This report is structured in three volumes: competition provisions; environment provisions; and labor mobility provisions. The main messages of this three volumes are as follows: 1) competition laws and policies are increasingly being established at the regional level, as they could be instrumental in supporting the benefits of trade and investment liberalization; 2) China may want to use the opportunity of these negotiations to: (a) further discipline its state-owned enterprises;(b) carefully consider the possible role of antidumping policies; and (c) promote and lock-in domestic reforms aimed at improving its domestic competition policies; 3) with a shift of the development agenda from primarily pursuing growth to achieving a more balanced and sustainable development and taking into account China's high reliance on trade, it may be increasingly in China's interest to pro-actively engage its partners on environmental issues in its regional trade agreement (RTA) negotiations; and 4) while the world economy stands to gain massively from liberalization in the mobility of labor, adverse popular reaction to the economic and social impacts of immigrants has kept progress in enhancing global labor mobility well below progress in trade and capital liberalization.
  • Publication
    China in Regional Trade Agreements : Competition Provisions
    (World Bank, 2009-06-30) World Bank
    This report is structured in three volumes: competition provisions; environment provisions; and labor mobility provisions. The main messages of this three volumes are as follows: 1) competition laws and policies are increasingly being established at the regional level, as they could be instrumental in supporting the benefits of trade and investment liberalization; 2) China may want to use the opportunity of these negotiations to: (a) further discipline its state-owned enterprises;(b) carefully consider the possible role of antidumping policies; and (c) promote and lock-in domestic reforms aimed at improving its domestic competition policies; 3) with a shift of the development agenda from primarily pursuing growth to achieving a more balanced and sustainable development and taking into account China's high reliance on trade, it may be increasingly in China's interest to pro-actively engage its partners on environmental issues in its regional trade agreement (RTA) negotiations; and 4) while the world economy stands to gain massively from liberalization in the mobility of labor, adverse popular reaction to the economic and social impacts of immigrants has kept progress in enhancing global labor mobility well below progress in trade and capital liberalization.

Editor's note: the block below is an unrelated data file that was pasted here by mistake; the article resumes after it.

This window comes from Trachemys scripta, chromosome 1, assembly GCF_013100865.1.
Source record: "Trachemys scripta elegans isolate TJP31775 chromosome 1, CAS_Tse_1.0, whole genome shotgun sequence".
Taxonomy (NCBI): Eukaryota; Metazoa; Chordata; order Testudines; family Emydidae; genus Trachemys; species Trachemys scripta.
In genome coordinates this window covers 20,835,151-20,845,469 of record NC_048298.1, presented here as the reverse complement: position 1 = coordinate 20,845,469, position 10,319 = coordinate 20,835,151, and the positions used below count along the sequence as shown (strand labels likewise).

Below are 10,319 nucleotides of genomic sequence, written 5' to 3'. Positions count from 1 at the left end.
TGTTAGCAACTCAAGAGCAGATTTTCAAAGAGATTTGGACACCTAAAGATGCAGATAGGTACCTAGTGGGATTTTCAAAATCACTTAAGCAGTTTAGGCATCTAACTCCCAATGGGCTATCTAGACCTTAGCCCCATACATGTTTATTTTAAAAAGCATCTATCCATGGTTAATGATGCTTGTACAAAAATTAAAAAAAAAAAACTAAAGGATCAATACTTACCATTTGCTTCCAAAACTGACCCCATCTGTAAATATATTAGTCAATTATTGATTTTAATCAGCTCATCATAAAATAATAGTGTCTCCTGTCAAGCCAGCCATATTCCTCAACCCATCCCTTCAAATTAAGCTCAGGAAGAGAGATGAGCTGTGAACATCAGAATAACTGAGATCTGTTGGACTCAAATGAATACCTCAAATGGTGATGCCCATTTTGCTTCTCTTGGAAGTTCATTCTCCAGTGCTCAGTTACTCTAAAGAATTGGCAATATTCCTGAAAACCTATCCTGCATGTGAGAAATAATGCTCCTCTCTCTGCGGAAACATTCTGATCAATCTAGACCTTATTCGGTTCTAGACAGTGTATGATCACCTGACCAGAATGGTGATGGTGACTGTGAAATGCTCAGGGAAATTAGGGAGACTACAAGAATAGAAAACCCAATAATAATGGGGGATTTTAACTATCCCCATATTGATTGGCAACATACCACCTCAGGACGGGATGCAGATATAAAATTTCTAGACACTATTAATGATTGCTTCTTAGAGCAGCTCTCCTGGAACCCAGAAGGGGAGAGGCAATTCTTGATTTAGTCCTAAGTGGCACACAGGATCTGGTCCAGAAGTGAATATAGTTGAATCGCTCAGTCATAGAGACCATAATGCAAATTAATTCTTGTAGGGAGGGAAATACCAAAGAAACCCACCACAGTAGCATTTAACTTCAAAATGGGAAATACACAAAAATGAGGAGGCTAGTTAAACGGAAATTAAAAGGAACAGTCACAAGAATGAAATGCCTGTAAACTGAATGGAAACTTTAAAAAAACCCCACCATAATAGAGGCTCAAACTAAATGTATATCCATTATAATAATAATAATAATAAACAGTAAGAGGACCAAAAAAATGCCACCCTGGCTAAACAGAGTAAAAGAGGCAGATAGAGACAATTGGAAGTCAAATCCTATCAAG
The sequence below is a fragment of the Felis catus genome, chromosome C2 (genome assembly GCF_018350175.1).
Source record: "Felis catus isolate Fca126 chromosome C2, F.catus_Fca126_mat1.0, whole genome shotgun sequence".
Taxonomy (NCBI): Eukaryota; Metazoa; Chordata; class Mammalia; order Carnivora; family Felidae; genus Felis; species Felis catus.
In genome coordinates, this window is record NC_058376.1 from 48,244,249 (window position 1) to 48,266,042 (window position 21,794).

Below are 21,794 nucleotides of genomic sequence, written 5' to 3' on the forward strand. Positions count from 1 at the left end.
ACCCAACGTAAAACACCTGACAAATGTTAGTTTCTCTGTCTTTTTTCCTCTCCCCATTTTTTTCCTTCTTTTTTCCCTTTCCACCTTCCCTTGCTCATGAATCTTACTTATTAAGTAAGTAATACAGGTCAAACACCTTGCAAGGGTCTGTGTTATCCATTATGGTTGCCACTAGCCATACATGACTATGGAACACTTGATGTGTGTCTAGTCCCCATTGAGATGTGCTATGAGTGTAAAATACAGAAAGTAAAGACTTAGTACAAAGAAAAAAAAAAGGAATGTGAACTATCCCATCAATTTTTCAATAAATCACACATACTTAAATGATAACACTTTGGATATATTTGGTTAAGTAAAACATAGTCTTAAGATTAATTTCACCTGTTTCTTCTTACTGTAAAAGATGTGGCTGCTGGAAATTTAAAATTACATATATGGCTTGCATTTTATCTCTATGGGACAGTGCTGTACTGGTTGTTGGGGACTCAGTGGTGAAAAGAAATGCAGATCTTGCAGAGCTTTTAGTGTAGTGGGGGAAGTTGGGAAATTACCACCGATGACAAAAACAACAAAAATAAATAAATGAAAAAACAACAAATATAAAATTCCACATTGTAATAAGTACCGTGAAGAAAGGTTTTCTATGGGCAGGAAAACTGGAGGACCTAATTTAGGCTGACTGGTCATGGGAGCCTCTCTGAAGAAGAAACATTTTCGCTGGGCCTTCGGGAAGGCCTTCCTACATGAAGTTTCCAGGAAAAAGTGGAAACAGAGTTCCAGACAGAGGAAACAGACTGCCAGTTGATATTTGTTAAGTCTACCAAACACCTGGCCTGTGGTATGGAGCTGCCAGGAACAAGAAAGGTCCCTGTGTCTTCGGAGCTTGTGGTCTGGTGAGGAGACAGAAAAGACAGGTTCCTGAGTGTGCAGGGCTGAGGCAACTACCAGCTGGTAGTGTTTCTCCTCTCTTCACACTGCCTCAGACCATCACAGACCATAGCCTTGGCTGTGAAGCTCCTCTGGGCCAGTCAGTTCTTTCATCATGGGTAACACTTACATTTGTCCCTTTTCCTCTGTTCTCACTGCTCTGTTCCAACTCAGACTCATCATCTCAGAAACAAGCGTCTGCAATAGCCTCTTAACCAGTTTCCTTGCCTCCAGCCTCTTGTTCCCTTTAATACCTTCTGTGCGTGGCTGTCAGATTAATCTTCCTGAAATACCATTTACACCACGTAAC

• Publication
    China in Regional Trade Agreements : Labor Mobility Provisions
    (World Bank, 2009-06-30) World Bank
    This report is structured in three volumes: competition provisions; environment provisions; and labor mobility provisions. The main messages of this three volumes are as follows: 1) competition laws and policies are increasingly being established at the regional level, as they could be instrumental in supporting the benefits of trade and investment liberalization; 2) China may want to use the opportunity of these negotiations to: (a) further discipline its state-owned enterprises;(b) carefully consider the possible role of antidumping policies; and (c) promote and lock-in domestic reforms aimed at improving its domestic competition policies; 3) with a shift of the development agenda from primarily pursuing growth to achieving a more balanced and sustainable development and taking into account China's high reliance on trade, it may be increasingly in China's interest to pro-actively engage its partners on environmental issues in its regional trade agreement (RTA) negotiations; and 4) while the world economy stands to gain massively from liberalization in the mobility of labor, adverse popular reaction to the economic and social impacts of immigrants has kept progress in enhancing global labor mobility well below progress in trade and capital liberalization.